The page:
Ants know best when it comes to routing electronic circuits

1 min read

Michael Hsiao, Professor of electrical and computer engineering at Virginia Tech in the US, has developed mathematical formulae that simulate the methods used by the ants to find the best route to food sources and plans to use these algorithms to improve the accuracy of electronics design.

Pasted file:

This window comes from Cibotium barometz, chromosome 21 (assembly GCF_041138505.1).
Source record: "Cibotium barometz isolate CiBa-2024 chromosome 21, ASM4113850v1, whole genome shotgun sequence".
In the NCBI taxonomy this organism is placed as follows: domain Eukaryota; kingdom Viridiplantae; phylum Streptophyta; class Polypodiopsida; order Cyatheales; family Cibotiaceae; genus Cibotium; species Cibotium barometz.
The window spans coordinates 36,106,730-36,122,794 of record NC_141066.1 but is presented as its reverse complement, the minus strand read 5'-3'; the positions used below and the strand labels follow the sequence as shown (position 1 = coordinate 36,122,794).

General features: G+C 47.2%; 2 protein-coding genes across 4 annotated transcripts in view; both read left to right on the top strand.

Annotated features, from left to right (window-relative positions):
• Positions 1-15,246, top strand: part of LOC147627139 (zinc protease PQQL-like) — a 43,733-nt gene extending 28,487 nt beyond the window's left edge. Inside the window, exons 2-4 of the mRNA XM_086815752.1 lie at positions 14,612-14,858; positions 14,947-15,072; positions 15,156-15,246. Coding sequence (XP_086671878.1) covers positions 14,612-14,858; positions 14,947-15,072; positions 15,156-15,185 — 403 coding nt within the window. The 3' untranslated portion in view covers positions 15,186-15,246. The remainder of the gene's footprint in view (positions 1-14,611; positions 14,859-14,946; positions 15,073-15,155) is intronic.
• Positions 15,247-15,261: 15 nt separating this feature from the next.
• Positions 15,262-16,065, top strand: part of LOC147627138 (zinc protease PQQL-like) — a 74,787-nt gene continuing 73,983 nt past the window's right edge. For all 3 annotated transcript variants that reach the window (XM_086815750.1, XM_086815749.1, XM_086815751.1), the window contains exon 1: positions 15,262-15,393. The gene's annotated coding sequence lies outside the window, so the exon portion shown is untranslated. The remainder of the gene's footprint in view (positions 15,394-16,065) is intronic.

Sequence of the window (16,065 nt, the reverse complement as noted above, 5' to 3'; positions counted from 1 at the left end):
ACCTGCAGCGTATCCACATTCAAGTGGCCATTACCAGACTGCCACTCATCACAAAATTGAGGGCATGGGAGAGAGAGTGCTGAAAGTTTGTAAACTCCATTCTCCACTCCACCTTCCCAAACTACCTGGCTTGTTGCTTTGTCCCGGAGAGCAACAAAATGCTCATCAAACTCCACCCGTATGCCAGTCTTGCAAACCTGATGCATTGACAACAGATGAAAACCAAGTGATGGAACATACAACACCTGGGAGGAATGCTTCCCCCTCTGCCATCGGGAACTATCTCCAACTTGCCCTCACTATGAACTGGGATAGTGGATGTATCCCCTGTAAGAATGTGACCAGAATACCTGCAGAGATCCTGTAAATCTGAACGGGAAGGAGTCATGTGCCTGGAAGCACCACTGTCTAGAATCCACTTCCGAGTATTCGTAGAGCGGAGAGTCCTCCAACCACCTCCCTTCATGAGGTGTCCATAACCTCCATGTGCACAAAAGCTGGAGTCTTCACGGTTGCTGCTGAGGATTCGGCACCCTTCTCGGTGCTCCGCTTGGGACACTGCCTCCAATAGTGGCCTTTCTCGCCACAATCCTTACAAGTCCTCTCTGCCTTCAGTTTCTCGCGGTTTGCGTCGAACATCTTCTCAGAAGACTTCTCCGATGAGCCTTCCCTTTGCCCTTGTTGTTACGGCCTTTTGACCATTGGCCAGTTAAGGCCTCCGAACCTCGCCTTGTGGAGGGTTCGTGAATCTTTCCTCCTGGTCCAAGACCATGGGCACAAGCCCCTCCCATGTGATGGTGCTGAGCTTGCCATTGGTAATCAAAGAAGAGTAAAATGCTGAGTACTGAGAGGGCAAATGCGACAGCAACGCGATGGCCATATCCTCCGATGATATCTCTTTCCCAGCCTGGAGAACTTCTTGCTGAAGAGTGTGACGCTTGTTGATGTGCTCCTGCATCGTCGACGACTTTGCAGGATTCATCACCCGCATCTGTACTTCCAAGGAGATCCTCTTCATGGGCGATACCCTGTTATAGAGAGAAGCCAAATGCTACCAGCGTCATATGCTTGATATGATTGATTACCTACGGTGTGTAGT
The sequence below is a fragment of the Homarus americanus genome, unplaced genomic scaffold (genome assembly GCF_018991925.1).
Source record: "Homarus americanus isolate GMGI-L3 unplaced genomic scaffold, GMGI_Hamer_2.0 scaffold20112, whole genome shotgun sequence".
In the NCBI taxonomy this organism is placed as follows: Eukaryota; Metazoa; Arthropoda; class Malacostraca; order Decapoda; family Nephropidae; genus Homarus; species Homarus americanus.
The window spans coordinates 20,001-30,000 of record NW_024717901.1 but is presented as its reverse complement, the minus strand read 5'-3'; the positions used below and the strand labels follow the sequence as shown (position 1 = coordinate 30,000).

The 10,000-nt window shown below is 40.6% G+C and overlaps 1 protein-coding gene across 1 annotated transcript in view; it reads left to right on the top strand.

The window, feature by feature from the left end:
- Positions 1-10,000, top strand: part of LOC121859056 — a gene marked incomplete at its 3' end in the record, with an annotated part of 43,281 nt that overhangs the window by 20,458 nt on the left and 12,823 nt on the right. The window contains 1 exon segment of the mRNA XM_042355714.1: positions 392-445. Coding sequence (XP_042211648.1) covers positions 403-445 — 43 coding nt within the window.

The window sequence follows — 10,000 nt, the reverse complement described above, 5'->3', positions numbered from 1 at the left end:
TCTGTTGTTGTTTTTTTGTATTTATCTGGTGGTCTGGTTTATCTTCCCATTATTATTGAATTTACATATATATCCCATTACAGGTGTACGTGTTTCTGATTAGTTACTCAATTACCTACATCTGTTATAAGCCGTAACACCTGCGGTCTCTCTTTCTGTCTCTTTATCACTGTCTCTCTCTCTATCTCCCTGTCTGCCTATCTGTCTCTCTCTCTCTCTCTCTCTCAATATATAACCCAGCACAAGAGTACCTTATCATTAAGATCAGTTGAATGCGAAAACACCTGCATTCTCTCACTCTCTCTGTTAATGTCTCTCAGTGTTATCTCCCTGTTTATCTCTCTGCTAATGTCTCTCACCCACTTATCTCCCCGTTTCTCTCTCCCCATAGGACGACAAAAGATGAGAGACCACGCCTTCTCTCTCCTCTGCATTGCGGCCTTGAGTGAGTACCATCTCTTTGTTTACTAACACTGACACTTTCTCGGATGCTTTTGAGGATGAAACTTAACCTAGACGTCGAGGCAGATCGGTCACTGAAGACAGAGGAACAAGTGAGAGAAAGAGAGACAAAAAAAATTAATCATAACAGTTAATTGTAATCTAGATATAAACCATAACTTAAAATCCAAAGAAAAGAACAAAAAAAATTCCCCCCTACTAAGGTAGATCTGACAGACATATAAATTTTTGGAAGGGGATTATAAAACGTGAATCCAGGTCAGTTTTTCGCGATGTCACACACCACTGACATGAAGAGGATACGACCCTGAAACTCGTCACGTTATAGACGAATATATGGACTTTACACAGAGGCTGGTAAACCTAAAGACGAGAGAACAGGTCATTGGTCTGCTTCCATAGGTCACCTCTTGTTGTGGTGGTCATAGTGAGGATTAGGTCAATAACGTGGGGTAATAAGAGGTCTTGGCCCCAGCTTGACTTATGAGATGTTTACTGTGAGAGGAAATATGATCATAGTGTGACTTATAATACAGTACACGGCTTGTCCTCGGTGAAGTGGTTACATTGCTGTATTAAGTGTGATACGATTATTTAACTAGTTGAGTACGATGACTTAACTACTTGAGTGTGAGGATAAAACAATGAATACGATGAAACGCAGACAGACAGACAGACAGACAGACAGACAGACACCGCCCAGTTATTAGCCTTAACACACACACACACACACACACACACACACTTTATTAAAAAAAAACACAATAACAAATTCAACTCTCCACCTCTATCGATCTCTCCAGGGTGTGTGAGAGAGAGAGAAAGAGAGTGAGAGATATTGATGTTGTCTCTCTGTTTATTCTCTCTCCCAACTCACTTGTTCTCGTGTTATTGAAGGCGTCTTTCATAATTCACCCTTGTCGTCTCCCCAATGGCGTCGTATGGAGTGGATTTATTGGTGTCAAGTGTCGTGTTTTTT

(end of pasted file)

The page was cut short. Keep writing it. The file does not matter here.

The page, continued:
According to Prof Hsiao, as electronics designers add more features and capabilities into ever smaller electronics hardware, they are increasing the difficulty of verifying that their designs perform as planned. "A poorly verified design compromises both the system's reliability and its security," he claimed. Prof Hsiao's solution is based on a framework called the Ant Colony Optimization method. This employs an automatic stimulus generator on the design to create a database of possible vectors. These are then populated by a swarm of intelligent agents, which deposit the electronic equivalent of a pheromone along their paths to attract other agents. The pheromone evaporates over time, resulting in a reinforcement of the most efficient pathways, allowing for the aggregation of knowledge gained from a large number of agents. "The framework emphasises the effective modelling and learning from collective effort by extracting the intelligence acquired during the search over multiple abstract models," said Prof Hsiao. The simulation loops through multiple runs and branches with the highest fitness values are removed so the system can focus on testing the 'hard corners' in a design. Prof Hsaio says this approach is 'a vast improvement over other methods, covering a far higher percentage of possible states in far less time'.